Results-based funders can also be more innovative in how they price milestone payments. This involves pricing based on overall value, not just the estimated costs to conduct an activity. Take a grantee that successfully delivers a program that reduces road traffic accidents, and thereby saves millions of dollars in future medical and disability support costs normally borne by a national health care system. The funder could factor in these cost savings to pay more to a grantee as an incentive to take on the risk of a results-based award structure. In this way, funders can be innovative in how they choose to price milestones based on the overall value of how much an intervention is worth over time.

Directly awarding results-based grants to service providers also gives them the flexibility to test, learn, and adapt their programming during implementation. Any program aimed at solving a social challenge needs to continuously respond to evidence about what works and what doesn’t, adapt to changes in the operating environ­ment, and re-allocate budgets dynamically. Take the Kangaroo Mother Care program in Cameroon, which involved an impact bond structure. The service provider, which sought to improve health outcomes among premature and low-birth-weight infants, had to rethink its practice of doing in-person hospital visits during the COVID-19 pandemic and shift to remote assessments. In a traditionally funded program that sets out fixed implementation steps, this might have required a redesign and caused delays in the release of funding. In this case, the flexibility of the program design gave the provider the latitude to make changes quickly and with minimal bureaucracy, and to focus instead on vital health care delivery during a challenging time. Funders can apply this same design principle to direct results-based grants or contracts.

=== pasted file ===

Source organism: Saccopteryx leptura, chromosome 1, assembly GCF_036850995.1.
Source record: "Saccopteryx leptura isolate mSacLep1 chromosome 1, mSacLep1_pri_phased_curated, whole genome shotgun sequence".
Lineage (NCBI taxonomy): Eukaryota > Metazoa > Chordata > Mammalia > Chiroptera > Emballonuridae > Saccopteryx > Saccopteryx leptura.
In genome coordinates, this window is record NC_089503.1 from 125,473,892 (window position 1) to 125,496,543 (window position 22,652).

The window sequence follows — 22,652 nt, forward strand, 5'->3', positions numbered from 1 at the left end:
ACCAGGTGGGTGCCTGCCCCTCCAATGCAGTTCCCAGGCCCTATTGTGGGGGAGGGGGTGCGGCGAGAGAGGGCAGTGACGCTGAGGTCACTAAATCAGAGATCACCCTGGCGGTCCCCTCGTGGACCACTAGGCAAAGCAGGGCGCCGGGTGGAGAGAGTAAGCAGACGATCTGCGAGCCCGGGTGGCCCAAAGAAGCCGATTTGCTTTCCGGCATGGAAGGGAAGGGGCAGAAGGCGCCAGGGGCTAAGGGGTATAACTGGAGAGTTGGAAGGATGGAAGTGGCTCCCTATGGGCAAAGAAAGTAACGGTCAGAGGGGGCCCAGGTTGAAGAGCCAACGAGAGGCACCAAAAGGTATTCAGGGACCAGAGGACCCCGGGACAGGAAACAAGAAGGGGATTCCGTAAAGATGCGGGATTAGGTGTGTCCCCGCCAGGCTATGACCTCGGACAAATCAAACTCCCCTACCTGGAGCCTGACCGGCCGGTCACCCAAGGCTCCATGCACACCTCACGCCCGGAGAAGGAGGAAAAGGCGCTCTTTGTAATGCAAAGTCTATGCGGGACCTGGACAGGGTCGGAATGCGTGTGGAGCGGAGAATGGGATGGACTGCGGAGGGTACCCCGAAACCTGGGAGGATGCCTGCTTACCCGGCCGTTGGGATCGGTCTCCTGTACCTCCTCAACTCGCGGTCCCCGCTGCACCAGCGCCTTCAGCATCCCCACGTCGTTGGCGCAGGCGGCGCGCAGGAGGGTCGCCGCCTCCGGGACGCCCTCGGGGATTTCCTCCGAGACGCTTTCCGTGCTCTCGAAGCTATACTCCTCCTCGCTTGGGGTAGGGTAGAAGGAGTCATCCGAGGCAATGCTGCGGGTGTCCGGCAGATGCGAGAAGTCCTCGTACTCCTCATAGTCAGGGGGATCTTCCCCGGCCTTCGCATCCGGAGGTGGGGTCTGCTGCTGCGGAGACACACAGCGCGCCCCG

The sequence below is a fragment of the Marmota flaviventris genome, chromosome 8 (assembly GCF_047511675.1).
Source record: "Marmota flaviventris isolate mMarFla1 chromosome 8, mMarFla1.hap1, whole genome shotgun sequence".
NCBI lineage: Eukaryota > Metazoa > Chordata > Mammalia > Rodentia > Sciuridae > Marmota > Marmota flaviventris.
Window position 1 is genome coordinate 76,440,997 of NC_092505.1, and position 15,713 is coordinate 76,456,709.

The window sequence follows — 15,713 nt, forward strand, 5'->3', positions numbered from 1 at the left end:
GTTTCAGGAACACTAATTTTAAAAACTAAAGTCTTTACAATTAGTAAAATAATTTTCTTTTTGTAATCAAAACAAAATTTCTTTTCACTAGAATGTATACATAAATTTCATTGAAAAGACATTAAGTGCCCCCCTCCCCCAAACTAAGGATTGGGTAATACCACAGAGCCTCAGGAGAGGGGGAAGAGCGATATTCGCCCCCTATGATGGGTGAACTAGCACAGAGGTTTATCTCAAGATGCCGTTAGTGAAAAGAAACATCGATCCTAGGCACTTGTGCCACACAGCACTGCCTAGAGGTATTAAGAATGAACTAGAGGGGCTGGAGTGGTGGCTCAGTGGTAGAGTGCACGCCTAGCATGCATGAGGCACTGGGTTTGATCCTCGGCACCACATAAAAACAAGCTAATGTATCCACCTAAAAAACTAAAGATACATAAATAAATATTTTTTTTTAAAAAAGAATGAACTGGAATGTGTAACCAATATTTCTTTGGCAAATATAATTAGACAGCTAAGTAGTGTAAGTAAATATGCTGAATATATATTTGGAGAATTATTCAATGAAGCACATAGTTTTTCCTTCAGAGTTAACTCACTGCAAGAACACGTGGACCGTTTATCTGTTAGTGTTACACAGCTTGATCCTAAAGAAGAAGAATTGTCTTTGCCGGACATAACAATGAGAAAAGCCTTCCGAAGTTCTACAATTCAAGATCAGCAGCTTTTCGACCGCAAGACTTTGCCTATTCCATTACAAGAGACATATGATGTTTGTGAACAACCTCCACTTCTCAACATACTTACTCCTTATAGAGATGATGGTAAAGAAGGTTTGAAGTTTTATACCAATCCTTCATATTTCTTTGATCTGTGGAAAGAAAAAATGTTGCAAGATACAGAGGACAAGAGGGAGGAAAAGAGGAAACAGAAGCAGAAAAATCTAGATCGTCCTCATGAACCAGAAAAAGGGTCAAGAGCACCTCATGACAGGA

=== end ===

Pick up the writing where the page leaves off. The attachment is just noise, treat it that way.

3. New Ways to Collaborate

Results-based innovative finance can change the norms, expectations, and levels of scrutiny around how service providers manage their programs, beyond compliance with pre-agreed activities and tracking costs. Paying only for results promotes a radically “open book’” way of working and requires robust data collection. Service providers must be willing to be highly transparent, sharing data about internal operations beyond financial management capabilities. It can also change the way service providers respond to funding proposals; they can define upfront the results they believe are ambitious, yet reasonable, to achieve, and provide supporting data for the pricing of each milestone.

Funders can also do more to come together with other funders to work in new and collaborative ways. One example is through outcomes funds. These involve pooling funding from multiple donors managed by a single entity. The fund makes payments only if specific, pre-agreed program results are achieved by a service provider. Multiple service providers can access the fund over several years, hence moving away from a project-by-project approach. The pooling approach brings together like-minded funders interested in paying for results, and relieves service providers from having to comply with multiple funding rules and regulations—and potentially competing objectives—from the various donors.

These approaches reframe innovative finance as a problem-driven way of working that starts with a nuanced, localized understanding of the challenge funders seek to address. And, in some cases, an innovative finance structure may not be necessary at all. In the end, evidence should drive the way funders support development, not a desire to be innovative for its own sake.

To avoid innovative finance getting written off as another development fad, a rebalancing is in order. Understanding what innovative finance can mean beyond a set of acronymized products will do more to serve the needs of the people and communities that funders intend to serve.

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Read more stories by Jonathan Ng & Rob Mills.